Redditor highlights similarity between ideas proposed in Forward SG with OSG report 10 years ago

Last Friday (27 Oct), in the culmination of a 16-month-long feedback-gathering effort involving more than 200,000 Singaporeans and stakeholders, the Singapore government published “The Forward Singapore (Forward SG) Report,” a comprehensive document spanning approximately 180 pages.

Positioned as a likely successor to the role of Singapore’s Prime Minister, Deputy Prime Minister Lawrence Wong aptly described this endeavour as a guiding “roadmap” for Singapore’s future, under the stewardship of the nation’s fourth-generation leaders.

Anticipating a series of detailed announcements in the upcoming months, including during Budget 2024, the report outlines various policy adjustments and recommendations. These adjustments will be focused on critical areas such as education, employment, family support, assistance for seniors and vulnerable groups, sustainability, and the cohesive strength of society.

Outlined in the report are seven pivotal shifts that aim to enhance the quality of life for the majority of society, including their children, while ensuring continued support for the most vulnerable segments of the population.

The report emphasized the need for collective participation from all sectors of society — individuals, communities, and businesses — to facilitate the realization of these objectives.

While the People’s Action Party (PAP) government asserts that the report’s publication is the result of “extensive outreach” to Singaporeans and is designed to address key concerns of the populace, there are differing opinions on social media Reddit, where discussions depict a more nuanced perspective.

Redditor highlights thought-provoking resemblance between 2013 OSC and Forward Singapore Report

The discussion initiated by Redditor u/shimmynywimminy draws a thought-provoking parallel between the newly published Forward Singapore report and the 2013 “Our Singapore Conversation” (OSC) initiatives.

Back in 2013, “Our Singapore Conversation” engaged over 47,000 Singaporeans in more than 660 dialogue sessions across the island. It was a year-long effort to collect the views and ideas of Singaporeans regarding the kind of Singapore they desired in the future and the values they hoped to embody.

This extensive exercise resulted in the emergence of 12 key perspectives from the “Our Singapore Conversation” initiative.

Interestingly, the Redditor astutely observed that the newly published Forward Singapore report bears some resemblance to the 2013 OSC in terms of certain perspectives.

The similarities

For example, one of the perspectives highlighted in the OSC emphasized the need for “a society with diverse definitions of success.” Singaporeans at the time called for an evaluation of success beyond mere academic and material achievements and suggested a review of the practice of meritocracy.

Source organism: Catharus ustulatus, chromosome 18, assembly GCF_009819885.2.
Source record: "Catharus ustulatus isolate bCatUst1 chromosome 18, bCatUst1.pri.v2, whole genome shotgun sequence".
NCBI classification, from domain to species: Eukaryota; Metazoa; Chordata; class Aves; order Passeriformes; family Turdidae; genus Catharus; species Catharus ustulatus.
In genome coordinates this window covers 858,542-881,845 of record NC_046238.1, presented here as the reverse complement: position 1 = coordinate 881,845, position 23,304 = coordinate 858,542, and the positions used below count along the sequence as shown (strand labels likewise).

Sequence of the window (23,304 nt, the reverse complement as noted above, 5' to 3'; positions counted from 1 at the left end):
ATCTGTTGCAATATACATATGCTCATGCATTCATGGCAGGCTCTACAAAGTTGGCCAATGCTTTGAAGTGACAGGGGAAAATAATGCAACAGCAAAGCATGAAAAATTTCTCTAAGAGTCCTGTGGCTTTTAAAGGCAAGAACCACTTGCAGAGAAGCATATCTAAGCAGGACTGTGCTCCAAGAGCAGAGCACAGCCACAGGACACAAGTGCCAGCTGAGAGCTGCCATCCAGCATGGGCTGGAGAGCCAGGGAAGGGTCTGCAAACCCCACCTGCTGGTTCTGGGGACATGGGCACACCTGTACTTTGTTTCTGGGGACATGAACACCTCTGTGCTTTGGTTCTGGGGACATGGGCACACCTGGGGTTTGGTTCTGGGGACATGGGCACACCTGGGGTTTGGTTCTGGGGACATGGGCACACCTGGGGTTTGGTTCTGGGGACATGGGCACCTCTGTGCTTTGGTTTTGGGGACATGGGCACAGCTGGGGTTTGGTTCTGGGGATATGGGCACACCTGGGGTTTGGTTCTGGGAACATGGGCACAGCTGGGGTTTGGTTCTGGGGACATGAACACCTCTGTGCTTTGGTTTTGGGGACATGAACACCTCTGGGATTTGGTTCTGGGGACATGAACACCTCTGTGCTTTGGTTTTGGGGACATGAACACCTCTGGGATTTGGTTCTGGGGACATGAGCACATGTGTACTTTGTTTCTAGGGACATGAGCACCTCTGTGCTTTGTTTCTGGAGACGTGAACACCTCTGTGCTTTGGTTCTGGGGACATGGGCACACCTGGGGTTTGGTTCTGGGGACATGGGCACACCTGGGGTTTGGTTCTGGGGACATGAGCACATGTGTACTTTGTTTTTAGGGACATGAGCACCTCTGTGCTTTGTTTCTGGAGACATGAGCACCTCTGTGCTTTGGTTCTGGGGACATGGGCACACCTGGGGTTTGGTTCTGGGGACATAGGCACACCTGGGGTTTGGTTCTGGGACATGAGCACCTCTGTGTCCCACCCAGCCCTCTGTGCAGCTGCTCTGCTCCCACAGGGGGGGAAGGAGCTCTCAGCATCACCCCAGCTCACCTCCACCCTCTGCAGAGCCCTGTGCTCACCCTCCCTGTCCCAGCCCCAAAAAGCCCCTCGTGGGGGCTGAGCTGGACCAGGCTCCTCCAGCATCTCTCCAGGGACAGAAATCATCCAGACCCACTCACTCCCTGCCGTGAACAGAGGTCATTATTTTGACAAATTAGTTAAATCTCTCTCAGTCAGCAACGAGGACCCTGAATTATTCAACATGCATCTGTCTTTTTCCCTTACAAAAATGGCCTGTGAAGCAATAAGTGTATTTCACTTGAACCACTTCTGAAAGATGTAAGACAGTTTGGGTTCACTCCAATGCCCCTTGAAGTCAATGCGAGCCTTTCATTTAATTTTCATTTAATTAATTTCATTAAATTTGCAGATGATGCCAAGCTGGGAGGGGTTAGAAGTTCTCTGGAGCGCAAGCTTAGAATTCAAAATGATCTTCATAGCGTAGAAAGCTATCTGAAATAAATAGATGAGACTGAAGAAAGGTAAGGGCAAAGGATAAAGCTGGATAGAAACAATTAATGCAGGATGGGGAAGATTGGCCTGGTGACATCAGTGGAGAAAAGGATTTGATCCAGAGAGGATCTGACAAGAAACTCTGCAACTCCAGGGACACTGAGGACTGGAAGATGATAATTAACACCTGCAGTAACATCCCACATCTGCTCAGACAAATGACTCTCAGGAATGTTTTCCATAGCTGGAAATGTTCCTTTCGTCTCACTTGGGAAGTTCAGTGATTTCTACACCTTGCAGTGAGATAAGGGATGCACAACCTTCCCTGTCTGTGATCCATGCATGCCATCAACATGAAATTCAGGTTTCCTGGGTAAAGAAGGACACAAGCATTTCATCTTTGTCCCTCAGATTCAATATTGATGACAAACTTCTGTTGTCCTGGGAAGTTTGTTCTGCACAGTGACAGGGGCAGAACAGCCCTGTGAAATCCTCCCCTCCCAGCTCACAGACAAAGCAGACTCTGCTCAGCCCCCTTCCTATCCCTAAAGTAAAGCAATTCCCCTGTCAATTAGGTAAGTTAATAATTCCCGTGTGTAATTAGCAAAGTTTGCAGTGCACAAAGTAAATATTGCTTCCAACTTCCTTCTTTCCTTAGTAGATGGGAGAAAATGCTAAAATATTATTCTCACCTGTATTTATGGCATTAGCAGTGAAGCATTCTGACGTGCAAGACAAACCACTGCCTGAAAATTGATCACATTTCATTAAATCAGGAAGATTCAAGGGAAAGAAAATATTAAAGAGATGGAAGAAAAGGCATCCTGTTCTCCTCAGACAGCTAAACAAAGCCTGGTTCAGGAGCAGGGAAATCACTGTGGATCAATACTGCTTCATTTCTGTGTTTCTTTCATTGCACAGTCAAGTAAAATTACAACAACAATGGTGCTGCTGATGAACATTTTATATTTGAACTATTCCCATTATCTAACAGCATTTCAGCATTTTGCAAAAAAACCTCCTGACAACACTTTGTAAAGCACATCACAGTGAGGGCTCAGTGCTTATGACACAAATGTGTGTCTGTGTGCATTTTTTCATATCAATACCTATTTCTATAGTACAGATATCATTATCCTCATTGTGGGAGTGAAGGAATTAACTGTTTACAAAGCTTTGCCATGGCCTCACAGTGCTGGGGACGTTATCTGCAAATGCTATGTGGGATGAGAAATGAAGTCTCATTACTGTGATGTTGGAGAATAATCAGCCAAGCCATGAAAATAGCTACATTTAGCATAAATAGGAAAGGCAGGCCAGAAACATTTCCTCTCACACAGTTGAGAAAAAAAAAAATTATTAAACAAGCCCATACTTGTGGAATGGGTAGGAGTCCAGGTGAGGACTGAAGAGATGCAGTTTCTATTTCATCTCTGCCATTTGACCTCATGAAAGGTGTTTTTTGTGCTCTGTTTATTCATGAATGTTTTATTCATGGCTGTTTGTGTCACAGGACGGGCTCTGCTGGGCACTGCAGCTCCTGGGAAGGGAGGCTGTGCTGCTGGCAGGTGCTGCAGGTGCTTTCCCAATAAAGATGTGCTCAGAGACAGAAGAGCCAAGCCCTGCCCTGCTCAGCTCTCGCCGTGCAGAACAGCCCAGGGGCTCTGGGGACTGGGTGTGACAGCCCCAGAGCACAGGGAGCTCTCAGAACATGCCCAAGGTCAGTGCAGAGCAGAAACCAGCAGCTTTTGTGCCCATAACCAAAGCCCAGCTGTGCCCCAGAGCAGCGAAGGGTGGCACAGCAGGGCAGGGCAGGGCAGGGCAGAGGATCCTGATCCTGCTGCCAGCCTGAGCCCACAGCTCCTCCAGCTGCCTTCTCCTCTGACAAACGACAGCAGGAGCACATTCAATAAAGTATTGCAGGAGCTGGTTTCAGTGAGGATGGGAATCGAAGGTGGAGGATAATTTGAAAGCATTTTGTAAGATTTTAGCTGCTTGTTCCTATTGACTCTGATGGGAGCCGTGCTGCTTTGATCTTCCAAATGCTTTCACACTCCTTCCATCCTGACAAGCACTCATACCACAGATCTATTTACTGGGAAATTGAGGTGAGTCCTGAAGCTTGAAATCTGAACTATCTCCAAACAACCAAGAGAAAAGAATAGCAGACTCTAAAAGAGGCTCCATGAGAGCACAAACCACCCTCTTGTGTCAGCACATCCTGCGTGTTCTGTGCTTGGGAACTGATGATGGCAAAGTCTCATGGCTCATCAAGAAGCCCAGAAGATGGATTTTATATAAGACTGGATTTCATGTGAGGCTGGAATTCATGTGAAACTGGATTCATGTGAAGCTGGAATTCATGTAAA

Remarkably, the 2023 Forward Singapore Report also introduces a shift in educational focus, advocating for a transition from a singular emphasis on grades to the development of life skills, the cultivation of quality relationships, and active engagement within schools.

In 2013, the OSC proposed “A Society with Strong Families,” emphasizing the recognition of evolving family structures, and desire for a more progressive society where everyone would be treated fairly, irrespective of their sexual orientation or personal choices regarding marriage and parenthood.

In a parallel fashion, Forward SG in 2023 underscores the importance of supporting families at various life stages, promoting work-life balance, and providing assistance for both children and elderly family members.

Additionally, the 2013 OSC put forth a vision of a society where individuals can “Age with Dignity” in the company of loved ones while honouring the contributions of elders.

In the 2023 Forward SG report, this concept evolves into “Enabling Seniors to Age Well,” with an emphasis on promoting healthier ageing through a paradigm shift in Singapore’s healthcare system toward preventive care and community-based support.

The 2013 OSC also proposed perspectives such as “A Society That Takes Care of the Disadvantaged,” where strong social safety nets are complemented by a culture of volunteerism. Another perspective was “A Society with a Greater Sense of Togetherness,” which was expressed through a revival of the Kampong Spirit.

In a strikingly similar manner, the Forward SG report for 2023 includes proposals that call for empowering lower-income families, ensuring inclusive opportunities for individuals with disabilities, and underscores the importance of nurturing a robust culture of giving while reinforcing Singapore’s multiracialism and national identity.

In a touch of sarcasm, the Redditor humorously points out that the screenshots of both reports could almost be considered “the same picture.”